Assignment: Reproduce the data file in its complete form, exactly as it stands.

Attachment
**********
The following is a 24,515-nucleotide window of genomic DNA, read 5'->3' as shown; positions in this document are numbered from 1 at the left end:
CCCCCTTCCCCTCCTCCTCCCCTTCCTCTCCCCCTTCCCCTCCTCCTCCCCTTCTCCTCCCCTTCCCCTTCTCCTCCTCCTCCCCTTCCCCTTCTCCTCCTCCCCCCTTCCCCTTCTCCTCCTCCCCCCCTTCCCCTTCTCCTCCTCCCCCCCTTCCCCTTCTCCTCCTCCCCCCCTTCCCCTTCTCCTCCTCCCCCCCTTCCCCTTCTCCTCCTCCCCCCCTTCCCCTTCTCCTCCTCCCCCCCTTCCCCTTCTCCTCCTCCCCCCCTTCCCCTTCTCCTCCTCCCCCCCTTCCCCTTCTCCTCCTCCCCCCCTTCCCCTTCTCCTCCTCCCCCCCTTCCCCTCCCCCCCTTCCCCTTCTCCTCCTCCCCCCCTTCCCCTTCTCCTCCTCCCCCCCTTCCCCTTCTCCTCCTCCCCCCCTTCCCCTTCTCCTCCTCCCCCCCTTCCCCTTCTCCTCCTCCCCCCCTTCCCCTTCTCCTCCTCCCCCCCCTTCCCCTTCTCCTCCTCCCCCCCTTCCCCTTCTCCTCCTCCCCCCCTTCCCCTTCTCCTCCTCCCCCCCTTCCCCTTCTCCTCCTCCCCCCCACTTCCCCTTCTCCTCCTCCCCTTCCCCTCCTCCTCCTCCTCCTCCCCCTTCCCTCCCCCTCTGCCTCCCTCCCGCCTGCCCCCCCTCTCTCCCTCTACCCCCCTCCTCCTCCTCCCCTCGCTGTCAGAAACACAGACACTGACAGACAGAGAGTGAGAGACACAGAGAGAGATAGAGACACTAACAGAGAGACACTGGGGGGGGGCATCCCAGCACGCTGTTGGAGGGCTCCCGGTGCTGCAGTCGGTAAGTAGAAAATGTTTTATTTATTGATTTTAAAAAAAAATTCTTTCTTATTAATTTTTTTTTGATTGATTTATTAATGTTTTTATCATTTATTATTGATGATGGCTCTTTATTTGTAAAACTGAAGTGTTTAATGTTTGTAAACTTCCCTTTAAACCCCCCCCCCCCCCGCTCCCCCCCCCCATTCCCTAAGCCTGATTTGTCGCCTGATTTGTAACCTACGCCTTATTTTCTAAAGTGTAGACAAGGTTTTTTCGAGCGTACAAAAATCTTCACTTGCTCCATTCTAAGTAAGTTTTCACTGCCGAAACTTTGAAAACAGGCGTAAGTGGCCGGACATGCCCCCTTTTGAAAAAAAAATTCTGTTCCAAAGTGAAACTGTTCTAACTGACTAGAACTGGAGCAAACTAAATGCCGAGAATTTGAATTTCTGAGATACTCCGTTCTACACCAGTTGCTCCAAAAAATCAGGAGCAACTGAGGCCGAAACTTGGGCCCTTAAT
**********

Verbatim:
The following is a 24,515-nucleotide window of genomic DNA, read 5'->3' as shown; positions in this document are numbered from 1 at the left end:
CCCCCTTCCCCTCCTCCTCCCCTTCCTCTCCCCCTTCCCCTCCTCCTCCCCTTCTCCTCCCCTTCCCCTTCTCCTCCTCCTCCCCTTCCCCTTCTCCTCCTCCCCCCTTCCCCTTCTCCTCCTCCCCCCCTTCCCCTTCTCCTCCTCCCCCCCTTCCCCTTCTCCTCCTCCCCCCCTTCCCCTTCTCCTCCTCCCCCCCTTCCCCTTCTCCTCCTCCCCCCCTTCCCCTTCTCCTCCTCCCCCCCTTCCCCTTCTCCTCCTCCCCCCCTTCCCCTTCTCCTCCTCCCCCCCTTCCCCTTCTCCTCCTCCCCCCCTTCCCCTTCTCCTCCTCCCCCCCTTCCCCTCCCCCCCTTCCCCTTCTCCTCCTCCCCCCCTTCCCCTTCTCCTCCTCCCCCCCTTCCCCTTCTCCTCCTCCCCCCCTTCCCCTTCTCCTCCTCCCCCCCTTCCCCTTCTCCTCCTCCCCCCCTTCCCCTTCTCCTCCTCCCCCCCCTTCCCCTTCTCCTCCTCCCCCCCTTCCCCTTCTCCTCCTCCCCCCCTTCCCCTTCTCCTCCTCCCCCCCTTCCCCTTCTCCTCCTCCCCCCCACTTCCCCTTCTCCTCCTCCCCTTCCCCTCCTCCTCCTCCTCCTCCCCCTTCCCTCCCCCTCTGCCTCCCTCCCGCCTGCCCCCCCTCTCTCCCTCTACCCCCCTCCTCCTCCTCCCCTCGCTGTCAGAAACACAGACACTGACAGACAGAGAGTGAGAGACACAGAGAGAGATAGAGACACTAACAGAGAGACACTGGGGGGGGGCATCCCAGCACGCTGTTGGAGGGCTCCCGGTGCTGCAGTCGGTAAGTAGAAAATGTTTTATTTATTGATTTTAAAAAAAAATTCTTTCTTATTAATTTTTTTTTGATTGATTTATTAATGTTTTTATCATTTATTATTGATGATGGCTCTTTATTTGTAAAACTGAAGTGTTTAATGTTTGTAAACTTCCCTTTAAACCCCCCCCCCCCCCGCTCCCCCCCCCCATTCCCTAAGCCTGATTTGTCGCCTGATTTGTAACCTACGCCTTATTTTCTAAAGTGTAGACAAGGTTTTTTCGAGCGTACAAAAATCTTCACTTGCTCCATTCTAAGTAAGTTTTCACTGCCGAAACTTTGAAAACAGGCGTAAGTGGCCGGACATGCCCCCTTTTGAAAAAAAAATTCTGTTCCAAAGTGAAACTGTTCTAACTGACTAGAACTGGAGCAAACTAAATGCCGAGAATTTGAATTTCTGAGATACTCCGTTCTACACCAGTTGCTCCAAAAAATCAGGAGCAACTGAGGCCGAAACTTGGGCCCTTAAT